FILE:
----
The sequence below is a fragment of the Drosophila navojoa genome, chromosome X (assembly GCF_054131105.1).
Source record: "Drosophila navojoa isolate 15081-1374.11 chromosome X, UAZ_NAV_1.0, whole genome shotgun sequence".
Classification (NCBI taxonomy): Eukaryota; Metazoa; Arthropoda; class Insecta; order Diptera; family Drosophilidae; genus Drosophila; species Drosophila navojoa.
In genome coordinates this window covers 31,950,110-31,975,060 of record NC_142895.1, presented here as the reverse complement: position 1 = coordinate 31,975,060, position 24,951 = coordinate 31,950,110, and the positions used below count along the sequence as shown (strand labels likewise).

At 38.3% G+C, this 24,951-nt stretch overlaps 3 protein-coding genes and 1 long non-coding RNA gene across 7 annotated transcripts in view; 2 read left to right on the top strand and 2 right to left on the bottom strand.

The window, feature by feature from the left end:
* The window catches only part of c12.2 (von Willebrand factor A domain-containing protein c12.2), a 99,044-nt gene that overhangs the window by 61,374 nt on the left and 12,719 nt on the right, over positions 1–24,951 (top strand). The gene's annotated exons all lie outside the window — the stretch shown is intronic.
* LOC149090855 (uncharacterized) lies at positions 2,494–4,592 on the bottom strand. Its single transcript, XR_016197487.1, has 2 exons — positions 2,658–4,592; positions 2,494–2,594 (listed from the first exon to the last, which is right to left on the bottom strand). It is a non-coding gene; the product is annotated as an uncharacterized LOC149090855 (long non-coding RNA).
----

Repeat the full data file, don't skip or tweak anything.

The sequence below is a fragment of the Drosophila navojoa genome, chromosome X (assembly GCF_054131105.1).
Source record: "Drosophila navojoa isolate 15081-1374.11 chromosome X, UAZ_NAV_1.0, whole genome shotgun sequence".
Classification (NCBI taxonomy): Eukaryota; Metazoa; Arthropoda; class Insecta; order Diptera; family Drosophilidae; genus Drosophila; species Drosophila navojoa.
In genome coordinates this window covers 31,950,110-31,975,060 of record NC_142895.1, presented here as the reverse complement: position 1 = coordinate 31,975,060, position 24,951 = coordinate 31,950,110, and the positions used below count along the sequence as shown (strand labels likewise).

At 38.3% G+C, this 24,951-nt stretch overlaps 3 protein-coding genes and 1 long non-coding RNA gene across 7 annotated transcripts in view; 2 read left to right on the top strand and 2 right to left on the bottom strand.

The window, feature by feature from the left end:
* The window catches only part of c12.2 (von Willebrand factor A domain-containing protein c12.2), a 99,044-nt gene that overhangs the window by 61,374 nt on the left and 12,719 nt on the right, over positions 1–24,951 (top strand). The gene's annotated exons all lie outside the window — the stretch shown is intronic.
* LOC149090855 (uncharacterized) lies at positions 2,494–4,592 on the bottom strand. Its single transcript, XR_016197487.1, has 2 exons — positions 2,658–4,592; positions 2,494–2,594 (listed from the first exon to the last, which is right to left on the bottom strand). It is a non-coding gene; the product is annotated as an uncharacterized LOC149090855 (long non-coding RNA).